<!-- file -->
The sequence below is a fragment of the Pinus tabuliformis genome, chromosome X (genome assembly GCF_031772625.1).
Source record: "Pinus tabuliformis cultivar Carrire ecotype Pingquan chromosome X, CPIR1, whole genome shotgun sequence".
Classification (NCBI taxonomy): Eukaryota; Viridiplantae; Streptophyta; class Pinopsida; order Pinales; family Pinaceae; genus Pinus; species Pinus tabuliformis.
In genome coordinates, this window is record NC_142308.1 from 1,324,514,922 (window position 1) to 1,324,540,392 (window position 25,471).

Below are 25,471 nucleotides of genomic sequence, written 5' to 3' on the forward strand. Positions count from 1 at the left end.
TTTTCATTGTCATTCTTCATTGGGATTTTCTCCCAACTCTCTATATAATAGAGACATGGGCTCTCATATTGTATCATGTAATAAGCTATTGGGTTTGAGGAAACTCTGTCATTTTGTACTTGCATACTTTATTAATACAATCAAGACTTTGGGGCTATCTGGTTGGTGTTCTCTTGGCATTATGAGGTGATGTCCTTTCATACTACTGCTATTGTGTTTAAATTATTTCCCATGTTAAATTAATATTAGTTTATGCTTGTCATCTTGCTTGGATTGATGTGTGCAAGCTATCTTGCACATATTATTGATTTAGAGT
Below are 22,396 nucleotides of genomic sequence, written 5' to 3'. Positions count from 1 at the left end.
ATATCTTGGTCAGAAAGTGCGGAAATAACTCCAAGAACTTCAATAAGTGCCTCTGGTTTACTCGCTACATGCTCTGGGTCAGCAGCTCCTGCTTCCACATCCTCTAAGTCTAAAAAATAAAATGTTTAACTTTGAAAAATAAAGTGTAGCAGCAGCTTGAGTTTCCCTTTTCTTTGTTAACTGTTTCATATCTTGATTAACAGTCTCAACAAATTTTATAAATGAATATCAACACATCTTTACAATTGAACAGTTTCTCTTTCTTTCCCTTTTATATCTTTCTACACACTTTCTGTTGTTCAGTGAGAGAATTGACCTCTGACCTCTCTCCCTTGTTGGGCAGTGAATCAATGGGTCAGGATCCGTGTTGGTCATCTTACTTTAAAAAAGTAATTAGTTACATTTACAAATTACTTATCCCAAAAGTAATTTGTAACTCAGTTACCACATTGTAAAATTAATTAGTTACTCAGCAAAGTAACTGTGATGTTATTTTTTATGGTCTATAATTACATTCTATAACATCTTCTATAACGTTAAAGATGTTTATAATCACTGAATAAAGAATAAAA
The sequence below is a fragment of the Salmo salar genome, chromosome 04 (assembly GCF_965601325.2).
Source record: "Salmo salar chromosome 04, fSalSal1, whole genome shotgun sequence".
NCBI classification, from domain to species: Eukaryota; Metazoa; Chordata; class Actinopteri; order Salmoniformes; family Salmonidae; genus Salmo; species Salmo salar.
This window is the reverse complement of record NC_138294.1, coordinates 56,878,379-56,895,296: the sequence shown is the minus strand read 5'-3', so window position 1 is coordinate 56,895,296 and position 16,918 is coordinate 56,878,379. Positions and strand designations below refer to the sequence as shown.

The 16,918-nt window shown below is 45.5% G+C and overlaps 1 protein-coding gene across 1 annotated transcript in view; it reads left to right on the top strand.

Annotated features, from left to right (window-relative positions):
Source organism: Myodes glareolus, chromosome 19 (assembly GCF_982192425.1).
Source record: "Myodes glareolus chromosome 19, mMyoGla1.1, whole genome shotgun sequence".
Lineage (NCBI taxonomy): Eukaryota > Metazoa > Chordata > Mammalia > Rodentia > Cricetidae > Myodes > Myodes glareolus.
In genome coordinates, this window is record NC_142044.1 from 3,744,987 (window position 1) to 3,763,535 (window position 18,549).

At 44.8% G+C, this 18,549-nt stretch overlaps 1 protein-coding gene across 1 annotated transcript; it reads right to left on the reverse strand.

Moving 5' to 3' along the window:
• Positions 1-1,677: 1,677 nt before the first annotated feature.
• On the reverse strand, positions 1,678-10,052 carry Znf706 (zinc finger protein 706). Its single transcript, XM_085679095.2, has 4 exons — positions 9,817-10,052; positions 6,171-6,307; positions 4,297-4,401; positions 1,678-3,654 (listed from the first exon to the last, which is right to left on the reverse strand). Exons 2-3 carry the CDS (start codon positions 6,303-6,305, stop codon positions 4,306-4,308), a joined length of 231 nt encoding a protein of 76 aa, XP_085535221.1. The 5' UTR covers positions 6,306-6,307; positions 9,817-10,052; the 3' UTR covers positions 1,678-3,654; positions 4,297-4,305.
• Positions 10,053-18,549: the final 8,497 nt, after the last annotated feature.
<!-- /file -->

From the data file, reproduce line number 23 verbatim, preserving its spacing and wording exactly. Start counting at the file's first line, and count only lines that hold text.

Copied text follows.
• Positions 10,053-18,549: the final 8,497 nt, after the last annotated feature.